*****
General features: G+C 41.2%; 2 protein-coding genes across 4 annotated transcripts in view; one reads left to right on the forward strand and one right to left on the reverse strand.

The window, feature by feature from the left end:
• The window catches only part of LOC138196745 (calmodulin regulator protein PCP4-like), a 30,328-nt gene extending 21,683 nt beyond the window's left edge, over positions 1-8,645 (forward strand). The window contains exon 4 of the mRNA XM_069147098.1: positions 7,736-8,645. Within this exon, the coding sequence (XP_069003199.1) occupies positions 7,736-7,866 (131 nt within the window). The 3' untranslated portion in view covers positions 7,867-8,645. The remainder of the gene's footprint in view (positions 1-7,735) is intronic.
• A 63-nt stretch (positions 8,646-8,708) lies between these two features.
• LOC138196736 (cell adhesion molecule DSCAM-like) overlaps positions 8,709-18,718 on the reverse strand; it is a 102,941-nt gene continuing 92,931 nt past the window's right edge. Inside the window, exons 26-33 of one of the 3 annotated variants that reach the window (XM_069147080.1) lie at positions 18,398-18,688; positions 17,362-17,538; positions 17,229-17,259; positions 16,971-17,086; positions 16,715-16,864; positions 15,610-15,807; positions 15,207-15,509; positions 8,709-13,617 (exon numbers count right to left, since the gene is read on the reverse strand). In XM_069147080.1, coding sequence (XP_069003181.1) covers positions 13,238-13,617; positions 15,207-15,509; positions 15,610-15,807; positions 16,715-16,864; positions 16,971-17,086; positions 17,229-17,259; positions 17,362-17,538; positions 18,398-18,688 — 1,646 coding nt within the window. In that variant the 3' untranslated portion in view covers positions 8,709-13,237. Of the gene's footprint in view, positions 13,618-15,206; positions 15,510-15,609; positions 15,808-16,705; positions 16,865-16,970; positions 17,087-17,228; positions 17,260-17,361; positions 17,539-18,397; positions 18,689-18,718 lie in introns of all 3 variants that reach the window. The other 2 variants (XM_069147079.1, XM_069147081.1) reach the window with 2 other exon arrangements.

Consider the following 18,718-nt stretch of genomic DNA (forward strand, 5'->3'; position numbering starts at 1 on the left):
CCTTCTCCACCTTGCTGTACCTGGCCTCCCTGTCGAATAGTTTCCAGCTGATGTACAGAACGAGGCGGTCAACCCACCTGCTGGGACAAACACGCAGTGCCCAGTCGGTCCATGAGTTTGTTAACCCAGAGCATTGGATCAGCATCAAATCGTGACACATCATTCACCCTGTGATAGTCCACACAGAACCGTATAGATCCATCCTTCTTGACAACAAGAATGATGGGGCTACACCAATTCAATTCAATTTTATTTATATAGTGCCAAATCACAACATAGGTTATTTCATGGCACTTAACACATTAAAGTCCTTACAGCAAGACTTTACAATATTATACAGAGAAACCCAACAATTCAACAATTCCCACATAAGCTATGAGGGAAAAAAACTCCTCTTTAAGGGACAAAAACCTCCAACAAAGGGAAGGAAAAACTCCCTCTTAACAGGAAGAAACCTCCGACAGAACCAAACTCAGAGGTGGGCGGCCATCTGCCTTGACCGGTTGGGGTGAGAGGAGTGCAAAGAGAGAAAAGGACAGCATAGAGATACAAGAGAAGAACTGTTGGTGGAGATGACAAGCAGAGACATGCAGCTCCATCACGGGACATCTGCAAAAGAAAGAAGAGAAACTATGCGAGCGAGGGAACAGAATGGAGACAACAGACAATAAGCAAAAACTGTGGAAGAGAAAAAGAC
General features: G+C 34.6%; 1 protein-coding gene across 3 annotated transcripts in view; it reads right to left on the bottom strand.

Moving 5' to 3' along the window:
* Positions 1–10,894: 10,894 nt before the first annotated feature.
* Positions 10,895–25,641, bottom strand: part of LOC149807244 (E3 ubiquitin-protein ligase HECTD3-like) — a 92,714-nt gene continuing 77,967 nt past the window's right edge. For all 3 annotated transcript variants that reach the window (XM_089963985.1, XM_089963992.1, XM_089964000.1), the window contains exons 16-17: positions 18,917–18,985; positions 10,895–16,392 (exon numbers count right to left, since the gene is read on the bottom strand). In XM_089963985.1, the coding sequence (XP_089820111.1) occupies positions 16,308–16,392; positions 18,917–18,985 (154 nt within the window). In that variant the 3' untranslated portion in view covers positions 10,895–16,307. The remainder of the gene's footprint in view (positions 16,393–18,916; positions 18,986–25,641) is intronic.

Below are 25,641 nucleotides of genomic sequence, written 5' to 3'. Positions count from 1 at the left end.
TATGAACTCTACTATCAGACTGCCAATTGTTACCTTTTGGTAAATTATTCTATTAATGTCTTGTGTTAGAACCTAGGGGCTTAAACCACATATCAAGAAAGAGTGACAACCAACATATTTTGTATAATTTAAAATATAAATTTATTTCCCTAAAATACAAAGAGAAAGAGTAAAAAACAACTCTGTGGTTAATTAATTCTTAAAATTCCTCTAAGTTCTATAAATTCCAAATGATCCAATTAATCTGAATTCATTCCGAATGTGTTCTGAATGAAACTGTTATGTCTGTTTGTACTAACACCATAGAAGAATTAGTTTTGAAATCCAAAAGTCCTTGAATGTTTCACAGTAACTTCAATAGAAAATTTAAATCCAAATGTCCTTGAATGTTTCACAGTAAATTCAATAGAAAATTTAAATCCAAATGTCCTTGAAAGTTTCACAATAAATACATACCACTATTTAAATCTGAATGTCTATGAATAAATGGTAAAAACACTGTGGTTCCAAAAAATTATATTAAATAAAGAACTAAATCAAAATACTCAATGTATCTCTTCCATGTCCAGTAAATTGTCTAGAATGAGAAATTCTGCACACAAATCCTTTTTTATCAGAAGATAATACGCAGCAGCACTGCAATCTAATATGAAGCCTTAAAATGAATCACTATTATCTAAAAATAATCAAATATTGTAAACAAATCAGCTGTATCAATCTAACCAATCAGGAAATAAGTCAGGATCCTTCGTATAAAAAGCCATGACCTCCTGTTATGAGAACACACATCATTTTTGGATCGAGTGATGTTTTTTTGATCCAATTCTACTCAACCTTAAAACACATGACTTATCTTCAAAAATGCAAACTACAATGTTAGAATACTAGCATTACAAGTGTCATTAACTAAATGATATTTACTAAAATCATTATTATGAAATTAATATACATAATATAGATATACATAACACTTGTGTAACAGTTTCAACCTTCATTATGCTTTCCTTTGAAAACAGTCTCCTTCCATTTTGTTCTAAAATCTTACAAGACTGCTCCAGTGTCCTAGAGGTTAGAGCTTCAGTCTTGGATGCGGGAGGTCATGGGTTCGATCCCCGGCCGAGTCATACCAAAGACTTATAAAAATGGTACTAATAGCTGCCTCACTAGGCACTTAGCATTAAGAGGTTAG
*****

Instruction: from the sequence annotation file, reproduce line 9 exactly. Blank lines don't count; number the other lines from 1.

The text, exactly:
Moving 5' to 3' along the window: